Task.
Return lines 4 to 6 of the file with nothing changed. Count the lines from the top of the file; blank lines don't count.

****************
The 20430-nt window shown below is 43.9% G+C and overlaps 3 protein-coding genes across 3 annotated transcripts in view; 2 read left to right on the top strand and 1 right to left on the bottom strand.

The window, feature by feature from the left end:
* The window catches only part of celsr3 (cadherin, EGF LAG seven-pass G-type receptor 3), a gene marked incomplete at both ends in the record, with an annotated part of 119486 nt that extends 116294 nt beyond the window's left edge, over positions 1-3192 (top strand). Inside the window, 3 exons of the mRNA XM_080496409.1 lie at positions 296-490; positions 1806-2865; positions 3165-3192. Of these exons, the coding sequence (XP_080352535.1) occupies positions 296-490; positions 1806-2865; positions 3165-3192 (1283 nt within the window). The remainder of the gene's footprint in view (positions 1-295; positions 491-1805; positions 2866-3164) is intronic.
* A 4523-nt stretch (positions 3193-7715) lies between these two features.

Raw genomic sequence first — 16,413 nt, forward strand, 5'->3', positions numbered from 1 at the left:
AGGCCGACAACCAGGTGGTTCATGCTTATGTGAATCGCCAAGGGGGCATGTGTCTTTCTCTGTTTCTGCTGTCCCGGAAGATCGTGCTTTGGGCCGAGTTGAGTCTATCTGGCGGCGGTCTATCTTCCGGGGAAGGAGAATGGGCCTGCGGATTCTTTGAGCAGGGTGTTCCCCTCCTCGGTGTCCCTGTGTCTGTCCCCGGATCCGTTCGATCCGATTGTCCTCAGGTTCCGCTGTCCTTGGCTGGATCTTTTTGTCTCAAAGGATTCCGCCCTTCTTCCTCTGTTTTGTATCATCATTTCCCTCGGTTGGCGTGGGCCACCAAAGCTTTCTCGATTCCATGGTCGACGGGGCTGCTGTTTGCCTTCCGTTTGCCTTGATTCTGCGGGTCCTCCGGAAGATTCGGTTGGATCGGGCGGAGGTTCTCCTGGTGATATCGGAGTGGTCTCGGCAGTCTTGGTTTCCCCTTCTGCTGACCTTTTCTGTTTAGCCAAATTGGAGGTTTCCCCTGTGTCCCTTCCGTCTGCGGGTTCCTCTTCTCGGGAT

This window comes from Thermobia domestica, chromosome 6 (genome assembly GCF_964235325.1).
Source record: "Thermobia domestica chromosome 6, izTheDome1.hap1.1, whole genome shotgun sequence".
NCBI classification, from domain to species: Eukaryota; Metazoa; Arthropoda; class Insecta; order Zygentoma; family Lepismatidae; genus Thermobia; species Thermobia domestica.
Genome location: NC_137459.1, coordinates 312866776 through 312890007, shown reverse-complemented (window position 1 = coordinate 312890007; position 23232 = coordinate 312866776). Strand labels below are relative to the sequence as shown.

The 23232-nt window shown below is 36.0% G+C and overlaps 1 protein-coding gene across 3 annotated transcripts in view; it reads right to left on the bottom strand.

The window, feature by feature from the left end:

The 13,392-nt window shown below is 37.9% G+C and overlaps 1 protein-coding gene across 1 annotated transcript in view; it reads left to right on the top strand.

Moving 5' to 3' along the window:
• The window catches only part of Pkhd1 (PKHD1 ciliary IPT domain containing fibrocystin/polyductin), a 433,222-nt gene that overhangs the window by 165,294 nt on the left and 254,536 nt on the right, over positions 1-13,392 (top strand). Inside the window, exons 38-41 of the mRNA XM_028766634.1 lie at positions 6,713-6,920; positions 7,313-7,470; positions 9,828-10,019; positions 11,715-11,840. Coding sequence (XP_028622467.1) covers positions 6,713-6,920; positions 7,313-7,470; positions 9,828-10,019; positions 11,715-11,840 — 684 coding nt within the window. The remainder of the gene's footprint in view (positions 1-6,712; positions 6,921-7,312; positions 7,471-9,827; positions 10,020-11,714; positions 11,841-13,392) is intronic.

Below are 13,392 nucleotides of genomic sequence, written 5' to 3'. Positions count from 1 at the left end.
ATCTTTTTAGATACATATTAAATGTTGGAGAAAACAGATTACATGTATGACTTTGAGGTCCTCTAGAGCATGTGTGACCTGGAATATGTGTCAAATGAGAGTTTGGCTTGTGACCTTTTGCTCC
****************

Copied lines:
* A 4523-nt stretch (positions 3193-7715) lies between these two features.

Raw genomic sequence first — 16,413 nt, forward strand, 5'->3', positions numbered from 1 at the left:
AGGCCGACAACCAGGTGGTTCATGCTTATGTGAATCGCCAAGGGGGCATGTGTCTTTCTCTGTTTCTGCTGTCCCGGAAGATCGTGCTTTGGGCCGAGTTGAGTCTATCTGGCGGCGGTCTATCTTCCGGGGAAGGAGAATGGGCCTGCGGATTCTTTGAGCAGGGTGTTCCCCTCCTCGGTGTCCCTGTGTCTGTCCCCGGATCCGTTCGATCCGATTGTCCTCAGGTTCCGCTGTCCTTGGCTGGATCTTTTTGTCTCAAAGGATTCCGCCCTTCTTCCTCTGTTTTGTATCATCATTTCCCTCGGTTGGCGTGGGCCACCAAAGCTTTCTCGATTCCATGGTCGACGGGGCTGCTGTTTGCCTTCCGTTTGCCTTGATTCTGCGGGTCCTCCGGAAGATTCGGTTGGATCGGGCGGAGGTTCTCCTGGTGATATCGGAGTGGTCTCGGCAGTCTTGGTTTCCCCTTCTGCTGACCTTTTCTGTTTAGCCAAATTGGAGGTTTCCCCTGTGTCCCTTCCGTCTGCGGGTTCCTCTTCTCGGGAT